England Euro 2012 Focus – Hodgson’s dilemmas

England head into their opening Euro 2012 match against France later today with optimism low but curiosity high. It is easy to guess eight of Roy Hodgson’s starting XI, but the remaining three spots are less clear cut and will go a long way to reveal how the former Fulham boss is approaching his first competitive outing as England Head Coach.

Hodgson’s first big decision will be to choose between Danny Welbeck and Andy Carroll for the lone striker role. Both impressed during the last two friendly matches when given their opportunity and this decision could shape England’s game-plan. Going with the more cultured Welbeck would lend to a swifter counter-attacking forward line with pace and guile but the Manchester United man is inexperienced and expecting him to lead the line by himself – with Ashley Young in the hole behind him – is a big ask.

Carroll, meanwhile, offers a more direct route and despite having similar inexperience to Welbeck, his brute force and nature means he will at the very least put himself about. But he is a risk also, as Welbeck is the more consistent option and more accomplished finisher while Carroll has proved to be a bit of a wild-card at Liverpool this season – proving to be a match-winner on occasions and decidedly clumsy on others.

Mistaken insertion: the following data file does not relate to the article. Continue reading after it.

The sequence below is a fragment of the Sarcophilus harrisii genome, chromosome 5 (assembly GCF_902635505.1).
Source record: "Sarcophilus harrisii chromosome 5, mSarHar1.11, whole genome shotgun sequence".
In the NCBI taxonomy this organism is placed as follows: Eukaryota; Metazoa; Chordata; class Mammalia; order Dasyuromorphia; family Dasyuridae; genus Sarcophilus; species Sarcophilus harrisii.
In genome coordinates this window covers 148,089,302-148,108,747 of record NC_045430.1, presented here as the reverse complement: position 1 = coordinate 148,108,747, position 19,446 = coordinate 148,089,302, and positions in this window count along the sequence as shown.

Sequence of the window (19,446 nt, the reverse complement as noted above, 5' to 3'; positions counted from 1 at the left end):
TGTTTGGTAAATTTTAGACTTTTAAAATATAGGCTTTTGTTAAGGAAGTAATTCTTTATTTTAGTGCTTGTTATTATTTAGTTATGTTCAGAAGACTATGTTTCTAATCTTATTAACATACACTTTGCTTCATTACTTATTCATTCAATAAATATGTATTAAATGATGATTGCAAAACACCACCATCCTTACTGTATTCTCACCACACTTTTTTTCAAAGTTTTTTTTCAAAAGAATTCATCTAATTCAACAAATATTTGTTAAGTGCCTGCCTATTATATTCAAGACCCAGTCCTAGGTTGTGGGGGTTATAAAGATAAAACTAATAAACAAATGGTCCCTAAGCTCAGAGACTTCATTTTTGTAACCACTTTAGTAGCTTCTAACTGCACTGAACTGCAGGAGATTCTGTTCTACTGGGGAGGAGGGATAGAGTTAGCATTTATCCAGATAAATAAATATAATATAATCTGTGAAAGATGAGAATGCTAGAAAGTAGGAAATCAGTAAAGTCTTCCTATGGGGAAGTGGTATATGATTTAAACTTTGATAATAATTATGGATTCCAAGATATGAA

Hodgson’s other big decision comes in the shape of his wide-men. The 64-year-old wants to make England solid, organised and hard to beat, so the likes of Stuart Downing and James Milner would fit this mould, willing to get up and down their flank, helping their full-back and trying to offer attacking influence. But neither is exactly a blessed with pace or flair, or goals for that matter, and if both did start (which was rumoured to be the case on Saturday), England would be short of genuine attacking threat, relying a great deal on just Young and Carroll/Welbeck.

England’s other options out wide are Theo Walcott and Alex Oxlade-Chamberlain – two quick wingers who perhaps aren’t as accustomed to the defending side of things and will not be as reliable and consistent in their play – but could offer defining moments and goalscoring opportunities. Oxlade-Chamberlain in particular would be a gutsy call but he could be the injection of fearlessness and audacity England have been missing. Walcott can be a risk too given his patchy form, but the Arsenal winger is such a threat when on song and has proved to be an excellent finisher at times.

It will say an awful lot about Hodgson’s approach given what kind of wide-men he goes with. Given France’s uncertainties in defence and brilliance in attack, England’s best form of defence may well be attack, but that would be out of character to what Hodgson has set out so far.

England don’t have the kind of attacking players a Spain, Germany or France have, and being blessed with a strong defence means that is a sensible place to build on. But spending 90 minutes without the ball and soaking up pressure is a dangerous game, especially against a talented French forward line, so attacking outlets need to balance the team out. Whether Hodgson will chance his hand is another matter.

See what the expert tipsters at OLBG are tipping on England v France


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